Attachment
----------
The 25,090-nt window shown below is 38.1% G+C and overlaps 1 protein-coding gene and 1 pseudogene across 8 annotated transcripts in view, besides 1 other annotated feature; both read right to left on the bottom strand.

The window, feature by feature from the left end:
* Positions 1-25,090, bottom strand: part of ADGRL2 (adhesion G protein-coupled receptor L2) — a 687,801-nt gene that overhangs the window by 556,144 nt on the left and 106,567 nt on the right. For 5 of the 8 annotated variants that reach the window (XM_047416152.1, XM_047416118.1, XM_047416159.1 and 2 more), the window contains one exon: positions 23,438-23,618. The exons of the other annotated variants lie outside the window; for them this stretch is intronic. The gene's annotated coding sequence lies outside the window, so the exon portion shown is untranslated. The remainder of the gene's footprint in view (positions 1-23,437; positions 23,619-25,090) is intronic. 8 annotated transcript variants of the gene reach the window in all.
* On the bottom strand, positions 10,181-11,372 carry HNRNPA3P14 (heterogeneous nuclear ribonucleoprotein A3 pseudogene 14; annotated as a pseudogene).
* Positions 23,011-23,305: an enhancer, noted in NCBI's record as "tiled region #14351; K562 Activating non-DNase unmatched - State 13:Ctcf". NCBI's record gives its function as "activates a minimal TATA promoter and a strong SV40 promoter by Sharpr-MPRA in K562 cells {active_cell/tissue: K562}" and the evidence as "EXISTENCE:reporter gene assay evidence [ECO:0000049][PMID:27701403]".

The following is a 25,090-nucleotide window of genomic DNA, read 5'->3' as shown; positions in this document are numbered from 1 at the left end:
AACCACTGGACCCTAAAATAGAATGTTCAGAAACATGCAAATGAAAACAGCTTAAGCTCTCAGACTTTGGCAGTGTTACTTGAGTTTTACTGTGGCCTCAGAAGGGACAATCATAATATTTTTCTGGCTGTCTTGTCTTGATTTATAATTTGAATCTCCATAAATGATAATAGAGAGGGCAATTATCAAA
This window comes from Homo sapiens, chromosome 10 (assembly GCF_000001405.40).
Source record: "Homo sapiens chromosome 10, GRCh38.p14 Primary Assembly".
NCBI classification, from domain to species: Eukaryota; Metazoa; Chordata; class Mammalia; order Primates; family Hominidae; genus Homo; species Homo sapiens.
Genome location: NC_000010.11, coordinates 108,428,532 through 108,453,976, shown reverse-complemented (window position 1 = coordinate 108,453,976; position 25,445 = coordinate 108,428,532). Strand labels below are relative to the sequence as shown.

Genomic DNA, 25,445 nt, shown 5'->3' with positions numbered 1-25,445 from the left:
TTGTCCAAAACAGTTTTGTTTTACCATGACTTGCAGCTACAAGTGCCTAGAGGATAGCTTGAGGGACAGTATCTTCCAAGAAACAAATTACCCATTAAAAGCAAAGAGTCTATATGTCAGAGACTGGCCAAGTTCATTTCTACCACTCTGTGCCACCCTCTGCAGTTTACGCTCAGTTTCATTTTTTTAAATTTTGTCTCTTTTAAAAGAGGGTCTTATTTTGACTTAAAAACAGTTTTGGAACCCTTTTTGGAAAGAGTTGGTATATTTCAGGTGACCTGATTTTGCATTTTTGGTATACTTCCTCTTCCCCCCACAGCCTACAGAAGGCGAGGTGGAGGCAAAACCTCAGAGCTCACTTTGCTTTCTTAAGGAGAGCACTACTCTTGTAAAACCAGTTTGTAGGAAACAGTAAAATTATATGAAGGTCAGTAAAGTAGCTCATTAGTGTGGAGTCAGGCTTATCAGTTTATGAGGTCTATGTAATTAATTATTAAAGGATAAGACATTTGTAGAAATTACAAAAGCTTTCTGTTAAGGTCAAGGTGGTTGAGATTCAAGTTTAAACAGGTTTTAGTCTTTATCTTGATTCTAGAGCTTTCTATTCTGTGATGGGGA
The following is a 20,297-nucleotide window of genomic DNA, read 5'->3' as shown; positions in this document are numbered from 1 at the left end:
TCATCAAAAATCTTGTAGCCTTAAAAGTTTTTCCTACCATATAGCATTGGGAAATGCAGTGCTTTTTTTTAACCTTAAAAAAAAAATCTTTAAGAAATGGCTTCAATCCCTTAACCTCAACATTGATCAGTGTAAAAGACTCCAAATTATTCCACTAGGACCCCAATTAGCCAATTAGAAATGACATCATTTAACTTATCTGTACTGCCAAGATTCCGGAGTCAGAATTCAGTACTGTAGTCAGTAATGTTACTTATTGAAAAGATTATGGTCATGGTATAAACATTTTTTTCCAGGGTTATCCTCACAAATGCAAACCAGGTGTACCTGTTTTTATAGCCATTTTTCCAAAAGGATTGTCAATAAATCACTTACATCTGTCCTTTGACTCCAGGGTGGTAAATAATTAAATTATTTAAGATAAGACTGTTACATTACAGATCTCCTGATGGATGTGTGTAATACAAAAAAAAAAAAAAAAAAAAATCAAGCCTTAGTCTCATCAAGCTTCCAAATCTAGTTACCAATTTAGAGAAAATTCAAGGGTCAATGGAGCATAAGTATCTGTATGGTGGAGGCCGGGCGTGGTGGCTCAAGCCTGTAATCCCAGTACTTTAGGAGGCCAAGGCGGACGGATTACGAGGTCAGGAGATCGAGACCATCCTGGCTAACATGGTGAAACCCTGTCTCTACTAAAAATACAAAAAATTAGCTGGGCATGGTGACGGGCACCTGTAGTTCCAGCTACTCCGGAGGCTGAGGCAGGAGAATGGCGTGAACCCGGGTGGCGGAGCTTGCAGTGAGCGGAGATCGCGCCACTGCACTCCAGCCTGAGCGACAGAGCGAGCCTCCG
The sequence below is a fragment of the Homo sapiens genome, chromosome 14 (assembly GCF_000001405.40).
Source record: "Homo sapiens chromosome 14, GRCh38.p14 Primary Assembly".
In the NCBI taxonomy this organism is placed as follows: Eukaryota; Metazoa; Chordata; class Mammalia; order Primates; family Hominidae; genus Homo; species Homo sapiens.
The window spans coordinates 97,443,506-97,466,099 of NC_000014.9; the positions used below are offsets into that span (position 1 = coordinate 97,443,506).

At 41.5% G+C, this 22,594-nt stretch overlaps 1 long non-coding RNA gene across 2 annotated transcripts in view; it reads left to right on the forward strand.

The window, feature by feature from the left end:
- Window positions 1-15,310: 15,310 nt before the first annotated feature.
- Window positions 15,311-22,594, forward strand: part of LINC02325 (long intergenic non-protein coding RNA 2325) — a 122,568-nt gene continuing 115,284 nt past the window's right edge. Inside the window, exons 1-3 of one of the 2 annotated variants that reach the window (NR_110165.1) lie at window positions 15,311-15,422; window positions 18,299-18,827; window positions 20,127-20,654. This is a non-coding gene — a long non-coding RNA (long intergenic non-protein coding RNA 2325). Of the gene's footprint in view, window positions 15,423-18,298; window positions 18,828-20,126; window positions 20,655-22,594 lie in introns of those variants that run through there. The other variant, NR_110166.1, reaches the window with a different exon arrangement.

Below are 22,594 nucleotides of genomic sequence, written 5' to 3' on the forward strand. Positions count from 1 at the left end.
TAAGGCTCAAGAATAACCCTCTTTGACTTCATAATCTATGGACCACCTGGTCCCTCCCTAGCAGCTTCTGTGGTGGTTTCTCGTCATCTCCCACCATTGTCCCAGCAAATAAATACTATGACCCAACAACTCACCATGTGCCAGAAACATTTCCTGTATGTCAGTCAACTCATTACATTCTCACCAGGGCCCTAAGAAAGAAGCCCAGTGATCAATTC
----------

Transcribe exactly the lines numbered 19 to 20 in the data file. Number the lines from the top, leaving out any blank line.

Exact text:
The window spans coordinates 97,443,506-97,466,099 of NC_000014.9; the positions used below are offsets into that span (position 1 = coordinate 97,443,506).

At 41.5% G+C, this 22,594-nt stretch overlaps 1 long non-coding RNA gene across 2 annotated transcripts in view; it reads left to right on the forward strand.